My next visit took me 5 minutes around the corner to Banierstraat 62 to the studio of artist Daan den Houter http://www.daandenhouter.com. He shares the building with two other artists who have studios in it and the ground floor is their common space which is kitted out as a semi professional kitchen that people can hire out.
Two years ago Daan founded the B-Cademy, a year-long post-academic course for young artists that teaches them how to survive as artists. They travel from all over the Netherlands and each month they spend a day at the space where they have visiting lecturers and can discuss how to survive including having the tools they need to run a business. To be selected they need to bring along their artwork and be willing to donate a large piece to the B-Cademy (worth 500 Euros) and several smaller pieces (each worth 100 Euros) that are given also to visiting lecturers as payment. This first exercise teaches them about how to price their work before they have even begun the training! There is also a show where they can sell at the beginning and at the end of the year where they can sell pieces. This, as I know from my own graduate support project WebinArt (which will support 40 graduates for an 8 month programme ) is wholly absorbing work. I asked if people stayed in touch, ‘Yes, they do’, he says and it’s great to see their confidence grow as a group over the year. Last year they had a few drop outs which he said was hard to deal with as with as they invest so much in the ten that are chosen.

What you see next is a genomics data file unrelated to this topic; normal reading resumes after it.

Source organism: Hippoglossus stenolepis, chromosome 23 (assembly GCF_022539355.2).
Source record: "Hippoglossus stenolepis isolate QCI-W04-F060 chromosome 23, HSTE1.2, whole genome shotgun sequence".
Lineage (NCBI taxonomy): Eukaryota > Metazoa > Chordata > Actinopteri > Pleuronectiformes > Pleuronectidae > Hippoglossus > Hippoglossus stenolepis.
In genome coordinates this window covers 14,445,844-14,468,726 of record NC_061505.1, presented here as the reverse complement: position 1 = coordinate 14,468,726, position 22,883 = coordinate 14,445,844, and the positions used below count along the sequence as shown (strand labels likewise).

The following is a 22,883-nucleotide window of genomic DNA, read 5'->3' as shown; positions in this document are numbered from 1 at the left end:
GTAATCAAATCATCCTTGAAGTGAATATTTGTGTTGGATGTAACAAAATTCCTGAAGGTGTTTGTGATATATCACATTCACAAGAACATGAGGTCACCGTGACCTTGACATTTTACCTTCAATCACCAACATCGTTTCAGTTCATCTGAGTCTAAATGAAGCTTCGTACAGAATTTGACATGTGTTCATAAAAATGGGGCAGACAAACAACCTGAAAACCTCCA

In addition to this work, Daan received some of the Art of Impact funding from Stad in de Maak to start his kitchen. This is set up as a Foundation which seems to be the equivalent of a Social Enterprise in the UK. It is a semi-professional kitchen at the ground floor which can be hired by groups for dinners etc. There is also a garden which opens towards the small square. Anyone can hire it whether for their own parties or families or local providing a service, as long as they leave it how they found it. The income from this helps subsidise the rent for the studios and is another income strand for the artists themselves.
I was fascinated by Daan’s journey as an artist and how he combines both the social side of his work and his own practice. He is always having new ideas. This is a theme with everyone I have met so far, the ideas stream out of them like an energy force. He showed me some of his new pieces where he is working with ice. The work was kept in the freezer and when it is taken out for the exhibitions it basically takes 4 hours to melt. The recent collaboration with his girlfriend, a photographer saw the ice works melting over her photographs. I loved these pieces. Dan uses vibrant colours and all his work explores a way of looking at questions you ask when your own sub-conscious reacts to the world you are looking at. Amongst his work, there were so many pieces that could be the subject of a long blog in itself e.g. the canvas that is painted over every few weeks, the metal cubes with one that holds some gold inside, but for this blog it wanted to know about Daan’s role at Stad in de Maak. He was the first ‘visual’ artist I had met who was part of the project and he juggles his time working on everything. He is a director too, though not as immersed as the others and of course what he’s interested in foremost, he says, is the art so he keeps coming back to that.